In January, Manitowoc launched its first hydraulic luffing jib crane, the Potain MCH125 and for Active Crane Hire, the new machine was a perfect fit to its fleet, writes Jacqueline Ong.
Active Crane Hire began operations in 2001, starting off with 10 self-erecting cranes and later purchasing a small hammerhead city crane. In 2011, the company embarked on a massive expansion, in large part due to the growth of Australia’s residential development market, doubling its fleet over the last five years. Today, the company has some 160 cranes in Sydney, the biggest of which is the MCT205 hammerhead crane. It may have a rather large fleet but the one thing it didn’t have was a luffing crane. Enter Manitowoc.
The MCR125 combines the advantages of Potain’s MCR luffing jib cranes and MCT topless cranes, and according to Manitowoc, is the ideal machine for congested sites largely found in urban areas.
Maximum capacity for the MCH 125 is 8t, while the maximum jib length is 50m. Tip capacity is 2t and maximum line speed is 100m/min when fitted with the 60 LVF 20 hoist. The crane’s design offers a number of advantages, including fast erection and dismantling. The topless design means less space is needed on site, as there is no cathead to assemble at ground level before installation. It also uses Potain’s VVH hydraulic luffing technology for vertical movement of the jib, which eliminates the need for luffing wire ropes. With VVH technology, the MCH125 is able to raise from a horizontal level to 87˚ in less than two minutes.
As the hydraulics are pre-connected at the factory, the need to perform this duty during the crane’s on-site assembly is avoided. The hydraulic luffing design also means the crane has a shorter counter-jib and out-of-service radius when compared with rope-luffing alternatives, freeing up valuable space on congested job sites.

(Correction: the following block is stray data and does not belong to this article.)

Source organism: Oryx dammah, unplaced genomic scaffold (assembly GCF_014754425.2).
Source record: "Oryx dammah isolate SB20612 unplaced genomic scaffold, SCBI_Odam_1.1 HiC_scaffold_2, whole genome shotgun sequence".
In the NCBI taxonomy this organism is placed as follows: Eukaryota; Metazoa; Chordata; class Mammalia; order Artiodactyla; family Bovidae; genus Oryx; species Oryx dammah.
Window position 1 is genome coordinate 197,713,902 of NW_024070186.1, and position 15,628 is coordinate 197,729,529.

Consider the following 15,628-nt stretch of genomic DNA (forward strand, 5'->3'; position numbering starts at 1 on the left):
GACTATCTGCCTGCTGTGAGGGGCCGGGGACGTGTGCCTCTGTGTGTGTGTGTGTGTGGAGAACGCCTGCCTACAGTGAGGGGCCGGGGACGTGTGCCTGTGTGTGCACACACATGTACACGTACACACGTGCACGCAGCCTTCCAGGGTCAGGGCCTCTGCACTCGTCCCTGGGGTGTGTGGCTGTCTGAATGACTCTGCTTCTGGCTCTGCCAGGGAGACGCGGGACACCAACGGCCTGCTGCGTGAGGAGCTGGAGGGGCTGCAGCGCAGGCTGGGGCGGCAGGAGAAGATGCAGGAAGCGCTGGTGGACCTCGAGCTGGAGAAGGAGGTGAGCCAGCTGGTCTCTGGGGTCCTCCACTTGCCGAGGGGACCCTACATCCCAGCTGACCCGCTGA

Active Crane Hire director Hermann Buchberger told Cranes and Lifting the company has had a long-standing partnership with Manitowoc, dating back to when the company first started in 2001 and today, 90% of its fleet are Potains.
When Buchberger first laid eyes on the MCH125, he got “excited” and knew that the machine would be compatible with its other cranes.
“In Australia, airspace is becoming a bigger topic of discussion and people do not like cranes to oversail their property. With luffing cranes, you can control the airspace much better, which is why we started looking at them. But majority of the luffing cranes in the market are always too big,” Buchberger said.
“The MCH125 sits within the smaller luffing crane range and we can use it where air space is a problem, or in new developments that are popping up at the moment near infrastructure such as rail corridors where the authority doesn’t allow cranes to oversail – it’s the perfect application for luffing cranes. This crane also sits very nicely in our structure and it was quite an easy choice to commit to the product.”
Active Crane Hire has deployed its MCH125 to a residential development site in Kiama, 100km south of Sydney, where it will remain till mid this year.
“We had to use this type of crane because it’s next to the railway corridor and it made perfect sense to introduce the luffing crane there,” Buchberger said.
And the company has plans to grow its luffing crane fleet.
“We’re doing a bit of strategic work at the moment, introducing numbers all across the board. But I want to build our luffing crane fleet. We currently have three on order that will arrive this year and I think before the end of the calendar year, we will commit to another three. I want to build up this fleet to 10 units in the next 12 to 14 months,” he said.